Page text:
We were delighted to see Slavic and Silvia take this wedding seriously and make a lifelong commitment to each other. 

To my knowledge, no one in their extended family has legally married.  We were invited to the wedding reception on Saturday just for family and close friends.  Silvia's mom, who also has been attending our church for years, commented, "Maybe our wedding will be next."  How exciting to see God transforming the lives of children who in turn set an example for their parents!

Silvia and Slavic have taken the first step.  Next they would like to become members, be baptized and have their two daughters baptized.  May God's transforming grace continue to be at work in this couple's life and in the lives of their extended family!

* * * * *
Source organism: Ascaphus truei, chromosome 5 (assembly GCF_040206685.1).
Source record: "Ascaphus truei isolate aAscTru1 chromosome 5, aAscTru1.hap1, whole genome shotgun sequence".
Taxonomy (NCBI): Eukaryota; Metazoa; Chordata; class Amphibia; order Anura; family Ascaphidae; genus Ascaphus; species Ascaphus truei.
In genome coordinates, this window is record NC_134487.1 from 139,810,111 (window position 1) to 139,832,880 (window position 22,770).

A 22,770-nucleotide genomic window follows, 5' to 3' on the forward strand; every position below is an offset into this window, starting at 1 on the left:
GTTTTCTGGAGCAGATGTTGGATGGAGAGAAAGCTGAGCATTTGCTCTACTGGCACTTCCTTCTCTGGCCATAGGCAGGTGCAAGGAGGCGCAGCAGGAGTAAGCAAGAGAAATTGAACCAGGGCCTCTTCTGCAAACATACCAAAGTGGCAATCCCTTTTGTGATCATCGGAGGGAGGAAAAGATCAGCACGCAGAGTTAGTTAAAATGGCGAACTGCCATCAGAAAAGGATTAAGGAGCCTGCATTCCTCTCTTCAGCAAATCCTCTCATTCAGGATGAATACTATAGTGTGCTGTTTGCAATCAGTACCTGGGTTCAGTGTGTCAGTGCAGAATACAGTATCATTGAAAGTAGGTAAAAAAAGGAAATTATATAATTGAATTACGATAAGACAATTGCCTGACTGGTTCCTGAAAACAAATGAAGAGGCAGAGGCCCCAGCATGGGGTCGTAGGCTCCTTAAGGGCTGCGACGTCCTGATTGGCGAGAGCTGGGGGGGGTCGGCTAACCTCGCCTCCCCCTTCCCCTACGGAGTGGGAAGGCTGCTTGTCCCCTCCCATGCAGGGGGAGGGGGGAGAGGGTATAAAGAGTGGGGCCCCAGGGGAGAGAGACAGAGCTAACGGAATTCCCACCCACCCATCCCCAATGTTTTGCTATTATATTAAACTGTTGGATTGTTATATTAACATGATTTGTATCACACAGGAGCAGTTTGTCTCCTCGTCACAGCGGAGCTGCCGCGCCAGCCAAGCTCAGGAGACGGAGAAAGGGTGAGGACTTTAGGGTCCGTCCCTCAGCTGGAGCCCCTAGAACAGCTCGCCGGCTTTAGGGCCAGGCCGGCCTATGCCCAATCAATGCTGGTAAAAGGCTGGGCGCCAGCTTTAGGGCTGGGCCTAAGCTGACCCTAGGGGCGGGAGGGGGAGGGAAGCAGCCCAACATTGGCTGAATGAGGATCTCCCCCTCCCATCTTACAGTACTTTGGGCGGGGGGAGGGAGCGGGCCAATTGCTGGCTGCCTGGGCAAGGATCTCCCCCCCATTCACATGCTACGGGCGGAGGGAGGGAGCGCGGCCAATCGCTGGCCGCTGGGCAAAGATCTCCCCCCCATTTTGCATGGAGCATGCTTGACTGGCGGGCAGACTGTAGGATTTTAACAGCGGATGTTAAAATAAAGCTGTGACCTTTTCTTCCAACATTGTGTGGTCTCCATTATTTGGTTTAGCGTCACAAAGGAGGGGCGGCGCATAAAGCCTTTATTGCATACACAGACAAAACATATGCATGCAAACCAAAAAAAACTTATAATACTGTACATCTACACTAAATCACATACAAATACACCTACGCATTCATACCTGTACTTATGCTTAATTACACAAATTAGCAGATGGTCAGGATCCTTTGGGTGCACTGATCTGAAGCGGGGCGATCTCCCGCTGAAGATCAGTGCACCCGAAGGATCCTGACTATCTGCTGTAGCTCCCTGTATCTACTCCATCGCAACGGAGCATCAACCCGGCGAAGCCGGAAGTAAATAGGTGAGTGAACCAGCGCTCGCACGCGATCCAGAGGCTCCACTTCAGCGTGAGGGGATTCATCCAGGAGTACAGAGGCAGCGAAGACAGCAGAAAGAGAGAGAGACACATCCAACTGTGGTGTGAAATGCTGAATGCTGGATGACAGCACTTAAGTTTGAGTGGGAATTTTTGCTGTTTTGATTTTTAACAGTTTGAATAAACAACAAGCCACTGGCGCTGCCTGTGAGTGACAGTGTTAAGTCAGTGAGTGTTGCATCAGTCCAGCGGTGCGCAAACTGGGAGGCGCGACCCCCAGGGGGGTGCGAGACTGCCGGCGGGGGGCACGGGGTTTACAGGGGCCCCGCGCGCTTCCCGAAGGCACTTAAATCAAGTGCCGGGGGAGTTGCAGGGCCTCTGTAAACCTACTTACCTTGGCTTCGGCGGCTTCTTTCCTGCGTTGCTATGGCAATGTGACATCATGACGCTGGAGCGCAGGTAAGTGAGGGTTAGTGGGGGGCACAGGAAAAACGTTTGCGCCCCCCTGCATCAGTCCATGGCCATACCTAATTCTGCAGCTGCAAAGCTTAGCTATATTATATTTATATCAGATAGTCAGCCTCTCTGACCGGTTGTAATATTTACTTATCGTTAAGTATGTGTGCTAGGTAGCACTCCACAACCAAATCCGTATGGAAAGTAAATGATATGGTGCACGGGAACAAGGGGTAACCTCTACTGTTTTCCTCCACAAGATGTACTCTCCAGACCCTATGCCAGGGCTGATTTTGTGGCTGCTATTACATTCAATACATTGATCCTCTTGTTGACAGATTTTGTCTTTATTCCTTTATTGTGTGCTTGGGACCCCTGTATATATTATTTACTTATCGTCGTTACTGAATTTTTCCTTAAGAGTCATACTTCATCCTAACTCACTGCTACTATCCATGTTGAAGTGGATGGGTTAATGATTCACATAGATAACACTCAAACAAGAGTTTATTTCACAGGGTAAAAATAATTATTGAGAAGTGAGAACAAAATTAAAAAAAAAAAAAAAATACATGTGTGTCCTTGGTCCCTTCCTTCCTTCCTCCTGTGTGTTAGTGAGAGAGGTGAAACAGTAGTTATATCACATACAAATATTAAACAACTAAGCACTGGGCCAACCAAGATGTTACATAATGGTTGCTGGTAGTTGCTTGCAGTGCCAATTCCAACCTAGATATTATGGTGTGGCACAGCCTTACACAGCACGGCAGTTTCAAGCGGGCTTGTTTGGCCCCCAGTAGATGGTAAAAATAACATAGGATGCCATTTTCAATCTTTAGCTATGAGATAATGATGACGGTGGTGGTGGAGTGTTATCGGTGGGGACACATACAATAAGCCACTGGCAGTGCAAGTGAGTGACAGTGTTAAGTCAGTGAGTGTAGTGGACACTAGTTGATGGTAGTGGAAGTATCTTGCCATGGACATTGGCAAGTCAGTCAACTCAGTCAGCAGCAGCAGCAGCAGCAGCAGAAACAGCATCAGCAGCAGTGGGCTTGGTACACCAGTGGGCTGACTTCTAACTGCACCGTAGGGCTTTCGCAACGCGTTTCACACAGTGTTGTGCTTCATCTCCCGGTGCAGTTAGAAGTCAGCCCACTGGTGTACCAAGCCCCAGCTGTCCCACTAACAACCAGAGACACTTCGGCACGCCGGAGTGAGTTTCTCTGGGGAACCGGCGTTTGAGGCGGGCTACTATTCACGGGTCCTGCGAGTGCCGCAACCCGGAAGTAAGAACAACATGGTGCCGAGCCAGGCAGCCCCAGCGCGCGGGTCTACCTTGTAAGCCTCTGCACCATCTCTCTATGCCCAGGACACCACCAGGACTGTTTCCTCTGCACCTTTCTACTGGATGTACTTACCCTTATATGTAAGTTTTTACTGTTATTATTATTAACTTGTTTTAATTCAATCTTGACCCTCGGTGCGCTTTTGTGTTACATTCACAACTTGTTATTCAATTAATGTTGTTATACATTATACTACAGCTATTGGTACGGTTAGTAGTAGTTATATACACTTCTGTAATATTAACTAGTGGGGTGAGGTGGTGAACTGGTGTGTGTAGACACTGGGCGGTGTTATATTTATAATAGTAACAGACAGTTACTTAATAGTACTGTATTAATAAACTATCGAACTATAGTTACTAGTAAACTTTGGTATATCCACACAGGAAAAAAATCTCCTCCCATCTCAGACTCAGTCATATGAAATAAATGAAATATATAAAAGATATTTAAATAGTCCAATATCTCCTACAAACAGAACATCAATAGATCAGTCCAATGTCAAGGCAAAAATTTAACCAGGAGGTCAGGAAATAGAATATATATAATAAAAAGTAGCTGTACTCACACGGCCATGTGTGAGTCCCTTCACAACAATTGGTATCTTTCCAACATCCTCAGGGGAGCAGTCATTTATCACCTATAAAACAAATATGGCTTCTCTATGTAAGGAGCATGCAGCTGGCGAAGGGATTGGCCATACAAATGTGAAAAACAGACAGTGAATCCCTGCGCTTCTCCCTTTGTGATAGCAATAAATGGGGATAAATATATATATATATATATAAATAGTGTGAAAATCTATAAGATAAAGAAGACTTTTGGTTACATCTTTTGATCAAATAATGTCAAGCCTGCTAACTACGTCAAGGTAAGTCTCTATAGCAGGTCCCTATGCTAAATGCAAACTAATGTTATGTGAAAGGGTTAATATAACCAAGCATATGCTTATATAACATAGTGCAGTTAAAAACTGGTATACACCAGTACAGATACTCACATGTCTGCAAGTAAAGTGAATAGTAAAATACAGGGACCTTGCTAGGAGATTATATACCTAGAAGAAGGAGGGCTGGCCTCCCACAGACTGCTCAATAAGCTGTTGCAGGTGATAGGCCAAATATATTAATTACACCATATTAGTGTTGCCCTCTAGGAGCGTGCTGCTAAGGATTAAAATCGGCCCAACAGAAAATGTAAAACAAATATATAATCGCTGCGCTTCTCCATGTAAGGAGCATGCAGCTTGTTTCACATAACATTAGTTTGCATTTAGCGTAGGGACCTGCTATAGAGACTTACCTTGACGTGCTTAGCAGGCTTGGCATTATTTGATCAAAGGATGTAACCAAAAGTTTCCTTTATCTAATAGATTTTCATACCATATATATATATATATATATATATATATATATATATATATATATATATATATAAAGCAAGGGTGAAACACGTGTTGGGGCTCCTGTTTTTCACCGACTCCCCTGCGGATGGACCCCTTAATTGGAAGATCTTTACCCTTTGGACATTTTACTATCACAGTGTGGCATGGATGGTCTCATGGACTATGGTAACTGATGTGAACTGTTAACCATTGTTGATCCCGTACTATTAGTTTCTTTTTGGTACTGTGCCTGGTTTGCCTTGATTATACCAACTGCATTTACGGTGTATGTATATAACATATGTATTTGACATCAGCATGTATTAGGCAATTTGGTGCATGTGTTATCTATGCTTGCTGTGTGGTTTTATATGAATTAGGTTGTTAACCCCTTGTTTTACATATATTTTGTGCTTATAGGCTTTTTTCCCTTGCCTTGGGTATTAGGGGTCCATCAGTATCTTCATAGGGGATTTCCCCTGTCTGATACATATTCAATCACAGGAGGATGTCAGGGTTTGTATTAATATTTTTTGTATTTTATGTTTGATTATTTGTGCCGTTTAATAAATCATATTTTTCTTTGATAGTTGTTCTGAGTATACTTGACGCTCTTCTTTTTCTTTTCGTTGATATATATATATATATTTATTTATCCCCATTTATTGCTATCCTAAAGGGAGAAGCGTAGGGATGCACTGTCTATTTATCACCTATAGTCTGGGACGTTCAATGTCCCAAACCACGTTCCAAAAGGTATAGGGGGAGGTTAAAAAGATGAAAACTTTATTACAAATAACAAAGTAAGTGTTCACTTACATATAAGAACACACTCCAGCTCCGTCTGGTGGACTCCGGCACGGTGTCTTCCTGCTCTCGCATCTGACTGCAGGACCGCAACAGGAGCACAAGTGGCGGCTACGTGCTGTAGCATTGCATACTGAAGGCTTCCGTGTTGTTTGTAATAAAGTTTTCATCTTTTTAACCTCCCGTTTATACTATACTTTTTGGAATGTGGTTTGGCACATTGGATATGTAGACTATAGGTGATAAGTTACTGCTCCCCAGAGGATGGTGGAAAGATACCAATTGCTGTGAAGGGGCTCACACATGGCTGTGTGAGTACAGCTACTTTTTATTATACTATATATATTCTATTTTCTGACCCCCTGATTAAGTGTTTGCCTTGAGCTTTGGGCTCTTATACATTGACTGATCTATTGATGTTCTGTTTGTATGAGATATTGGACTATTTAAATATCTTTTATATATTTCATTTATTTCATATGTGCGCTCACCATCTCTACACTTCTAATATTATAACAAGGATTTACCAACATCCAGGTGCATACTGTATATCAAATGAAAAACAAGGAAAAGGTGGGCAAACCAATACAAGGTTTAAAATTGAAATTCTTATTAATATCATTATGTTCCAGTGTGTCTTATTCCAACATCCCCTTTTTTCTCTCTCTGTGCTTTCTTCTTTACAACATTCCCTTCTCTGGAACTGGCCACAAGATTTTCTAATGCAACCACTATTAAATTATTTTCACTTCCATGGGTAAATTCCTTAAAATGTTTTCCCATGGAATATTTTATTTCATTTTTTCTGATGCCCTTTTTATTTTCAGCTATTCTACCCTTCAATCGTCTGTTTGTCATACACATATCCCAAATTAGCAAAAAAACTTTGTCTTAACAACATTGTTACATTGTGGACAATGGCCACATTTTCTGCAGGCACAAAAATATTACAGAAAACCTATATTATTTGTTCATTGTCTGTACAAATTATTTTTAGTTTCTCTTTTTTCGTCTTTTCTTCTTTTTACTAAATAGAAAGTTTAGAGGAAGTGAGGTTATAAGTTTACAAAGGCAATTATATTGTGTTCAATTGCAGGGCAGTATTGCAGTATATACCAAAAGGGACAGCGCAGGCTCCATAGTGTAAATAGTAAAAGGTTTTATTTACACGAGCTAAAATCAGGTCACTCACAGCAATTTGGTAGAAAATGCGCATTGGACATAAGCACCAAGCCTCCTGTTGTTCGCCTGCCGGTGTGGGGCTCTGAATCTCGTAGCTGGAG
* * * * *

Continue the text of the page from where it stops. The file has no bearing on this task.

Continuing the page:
Tuesday, May 11, 2010

Future Pianist's First Performance

Abigail performed in her first piano recital today.  She was the youngest student and played two Ukrainian duets with her piano teacher, Ira.  We have been blessed to find a gifted and patient piano teacher.  She has gone to a lot of effort to find easy pieces that Abigail is familiar with.  Abigail goes to the music school twice a week for a 45 minute lesson.  Her teacher refuses to let us pay her more than $1.25 a lesson.  I think she's a keeper!!!

Abigail and Matthew like to list all of the things they want to be when they grow up.  Abigail's list consists of a piano teacher, ballet teacher, figure skating teacher, and golf teacher.  I wonder if she'll be a teacher when she grows up??? :)

Thursday, May 6, 2010

Suffering Under the Curse of Babel

русский язык (Russian).  українська мова (Ukrainian).  Magyarul (Hungarian).  Zakarpatian.  These four languages are all commonly spoken around us.  When you come in as a foreigner, which one do you learn?